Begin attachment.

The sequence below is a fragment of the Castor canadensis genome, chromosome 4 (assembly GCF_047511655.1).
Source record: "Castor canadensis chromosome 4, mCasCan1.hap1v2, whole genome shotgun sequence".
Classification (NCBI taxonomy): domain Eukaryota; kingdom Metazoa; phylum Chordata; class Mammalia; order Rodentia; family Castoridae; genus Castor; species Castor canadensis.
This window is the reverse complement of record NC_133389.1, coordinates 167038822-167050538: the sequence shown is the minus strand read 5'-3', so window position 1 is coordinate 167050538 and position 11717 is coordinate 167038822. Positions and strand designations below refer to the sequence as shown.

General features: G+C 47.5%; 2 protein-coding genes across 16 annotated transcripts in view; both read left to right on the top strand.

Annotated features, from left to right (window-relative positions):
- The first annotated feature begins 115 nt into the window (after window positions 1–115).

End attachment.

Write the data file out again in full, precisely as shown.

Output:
The sequence below is a fragment of the Castor canadensis genome, chromosome 4 (assembly GCF_047511655.1).
Source record: "Castor canadensis chromosome 4, mCasCan1.hap1v2, whole genome shotgun sequence".
Classification (NCBI taxonomy): domain Eukaryota; kingdom Metazoa; phylum Chordata; class Mammalia; order Rodentia; family Castoridae; genus Castor; species Castor canadensis.
This window is the reverse complement of record NC_133389.1, coordinates 167038822-167050538: the sequence shown is the minus strand read 5'-3', so window position 1 is coordinate 167050538 and position 11717 is coordinate 167038822. Positions and strand designations below refer to the sequence as shown.

General features: G+C 47.5%; 2 protein-coding genes across 16 annotated transcripts in view; both read left to right on the top strand.

Annotated features, from left to right (window-relative positions):
- The first annotated feature begins 115 nt into the window (after window positions 1–115).